The effects of climate change have led to a growing sense of outrage in developing nations, many of which have contributed little to the pollution that is linked to rising temperatures and sea levels but will suffer the most from the consequences.

A woman stood where her house was before Cyclone Aila destroyed it in 2009. Scientists expect rising sea levels to submerge 17 percent of Bangladesh’s land and displace 18 million people in the next 40 years. Credit Kadir van Lohuizen for The New York Times

At a climate conference in Warsaw in November, there was an emotional outpouring from countries that face existential threats, among them Bangladesh, which produces just 0.3 percent of the emissions driving climate change. Some leaders have demanded that rich countries compensate poor countries for polluting the atmosphere. A few have even said that developed countries should open their borders to climate migrants.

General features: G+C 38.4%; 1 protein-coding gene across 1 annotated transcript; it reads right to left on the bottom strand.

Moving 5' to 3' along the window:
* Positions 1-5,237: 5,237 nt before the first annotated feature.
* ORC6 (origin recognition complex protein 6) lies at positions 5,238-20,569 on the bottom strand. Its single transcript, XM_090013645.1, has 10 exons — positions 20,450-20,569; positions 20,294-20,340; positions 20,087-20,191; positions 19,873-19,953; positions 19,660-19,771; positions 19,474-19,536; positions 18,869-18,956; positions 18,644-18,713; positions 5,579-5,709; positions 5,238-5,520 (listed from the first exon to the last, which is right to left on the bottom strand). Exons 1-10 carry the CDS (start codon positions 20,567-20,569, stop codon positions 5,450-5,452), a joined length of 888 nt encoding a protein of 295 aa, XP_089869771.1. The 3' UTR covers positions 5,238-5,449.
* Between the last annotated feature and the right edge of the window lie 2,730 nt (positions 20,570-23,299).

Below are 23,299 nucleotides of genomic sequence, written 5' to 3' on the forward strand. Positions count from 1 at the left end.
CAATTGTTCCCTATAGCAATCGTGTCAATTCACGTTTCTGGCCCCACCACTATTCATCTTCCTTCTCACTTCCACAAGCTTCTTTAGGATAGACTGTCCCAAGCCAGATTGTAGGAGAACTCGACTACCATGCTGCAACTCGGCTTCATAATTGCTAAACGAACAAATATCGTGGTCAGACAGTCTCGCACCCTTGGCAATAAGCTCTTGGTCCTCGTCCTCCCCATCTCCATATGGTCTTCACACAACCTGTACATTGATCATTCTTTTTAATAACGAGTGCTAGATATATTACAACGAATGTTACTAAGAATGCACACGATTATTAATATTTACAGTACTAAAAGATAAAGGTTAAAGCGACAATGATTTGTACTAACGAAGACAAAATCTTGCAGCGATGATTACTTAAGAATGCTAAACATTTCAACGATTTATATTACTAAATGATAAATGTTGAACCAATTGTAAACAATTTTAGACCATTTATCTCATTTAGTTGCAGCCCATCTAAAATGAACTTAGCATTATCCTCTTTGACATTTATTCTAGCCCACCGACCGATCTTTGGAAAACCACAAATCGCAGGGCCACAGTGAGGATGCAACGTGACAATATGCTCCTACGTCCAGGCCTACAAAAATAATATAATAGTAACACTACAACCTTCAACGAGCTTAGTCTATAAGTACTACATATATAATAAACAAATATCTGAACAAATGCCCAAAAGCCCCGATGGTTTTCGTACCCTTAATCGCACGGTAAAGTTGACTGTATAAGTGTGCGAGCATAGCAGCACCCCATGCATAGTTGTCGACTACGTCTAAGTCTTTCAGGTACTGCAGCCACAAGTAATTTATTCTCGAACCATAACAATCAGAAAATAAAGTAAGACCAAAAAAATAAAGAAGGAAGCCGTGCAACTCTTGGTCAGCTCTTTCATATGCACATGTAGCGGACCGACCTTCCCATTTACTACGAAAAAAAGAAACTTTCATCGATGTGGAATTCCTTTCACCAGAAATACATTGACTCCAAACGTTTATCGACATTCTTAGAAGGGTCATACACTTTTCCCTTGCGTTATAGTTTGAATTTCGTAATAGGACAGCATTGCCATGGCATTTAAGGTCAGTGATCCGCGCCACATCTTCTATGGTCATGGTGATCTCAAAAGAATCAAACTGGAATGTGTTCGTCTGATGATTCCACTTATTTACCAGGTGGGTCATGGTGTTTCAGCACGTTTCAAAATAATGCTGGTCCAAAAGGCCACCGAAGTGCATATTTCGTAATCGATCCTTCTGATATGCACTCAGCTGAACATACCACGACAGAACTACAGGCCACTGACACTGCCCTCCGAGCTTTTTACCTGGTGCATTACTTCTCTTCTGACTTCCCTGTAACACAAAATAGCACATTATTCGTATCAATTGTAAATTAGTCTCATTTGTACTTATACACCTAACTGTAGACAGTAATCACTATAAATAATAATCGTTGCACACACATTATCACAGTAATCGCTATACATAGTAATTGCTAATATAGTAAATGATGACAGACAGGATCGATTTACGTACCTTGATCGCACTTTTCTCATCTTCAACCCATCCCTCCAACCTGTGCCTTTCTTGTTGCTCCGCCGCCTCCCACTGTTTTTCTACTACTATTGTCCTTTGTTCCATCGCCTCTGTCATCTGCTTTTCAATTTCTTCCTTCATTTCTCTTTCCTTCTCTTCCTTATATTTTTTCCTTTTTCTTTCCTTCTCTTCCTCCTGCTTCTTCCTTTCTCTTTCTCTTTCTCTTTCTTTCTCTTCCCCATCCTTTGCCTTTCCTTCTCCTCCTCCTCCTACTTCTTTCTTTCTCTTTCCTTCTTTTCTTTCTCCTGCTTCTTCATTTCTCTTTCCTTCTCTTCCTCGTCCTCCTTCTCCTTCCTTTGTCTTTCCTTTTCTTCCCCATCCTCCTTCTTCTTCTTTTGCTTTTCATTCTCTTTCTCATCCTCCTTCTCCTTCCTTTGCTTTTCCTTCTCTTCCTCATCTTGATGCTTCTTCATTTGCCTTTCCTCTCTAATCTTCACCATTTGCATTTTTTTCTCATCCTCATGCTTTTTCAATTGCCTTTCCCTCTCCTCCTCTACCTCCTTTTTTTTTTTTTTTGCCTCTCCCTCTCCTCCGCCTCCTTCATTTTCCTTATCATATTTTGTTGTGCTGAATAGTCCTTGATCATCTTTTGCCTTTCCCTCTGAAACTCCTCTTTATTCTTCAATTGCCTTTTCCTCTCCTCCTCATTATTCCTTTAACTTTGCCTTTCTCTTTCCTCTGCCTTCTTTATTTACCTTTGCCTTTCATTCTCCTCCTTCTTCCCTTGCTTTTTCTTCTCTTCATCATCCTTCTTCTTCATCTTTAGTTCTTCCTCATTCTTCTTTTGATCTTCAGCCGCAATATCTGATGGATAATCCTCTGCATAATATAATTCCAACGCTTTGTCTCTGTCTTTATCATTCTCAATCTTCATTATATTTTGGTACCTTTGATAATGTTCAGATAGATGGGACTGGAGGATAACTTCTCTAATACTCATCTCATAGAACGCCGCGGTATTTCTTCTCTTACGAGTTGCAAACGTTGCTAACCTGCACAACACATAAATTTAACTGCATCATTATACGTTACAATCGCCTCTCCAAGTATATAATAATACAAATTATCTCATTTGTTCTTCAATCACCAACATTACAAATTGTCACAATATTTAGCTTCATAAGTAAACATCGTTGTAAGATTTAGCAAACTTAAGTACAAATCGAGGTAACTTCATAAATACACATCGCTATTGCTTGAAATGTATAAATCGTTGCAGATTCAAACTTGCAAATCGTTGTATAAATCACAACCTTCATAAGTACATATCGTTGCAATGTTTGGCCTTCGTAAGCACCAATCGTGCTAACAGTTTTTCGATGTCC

“It’s a matter of global justice,” said Atiq Rahman, executive director of the Bangladesh Center for Advanced Studies and the nation’s leading climate scientist. “These migrants should have the right to move to the countries from which all these greenhouse gases are coming. Millions should be able to go to the United States.”

River deltas around the globe are particularly vulnerable to the effects of rising seas, and wealthier cities like London, Venice and New Orleans also face uncertain futures. But it is the poorest countries with the biggest populations that will be hit hardest, and none more so than Bangladesh, one of the most densely populated nations in the world. In this delta, made up of 230 major rivers and streams, 160 million people live in a place one-fifth the size of France and as flat as chapati, the bread served at almost every meal.

A Perilous Position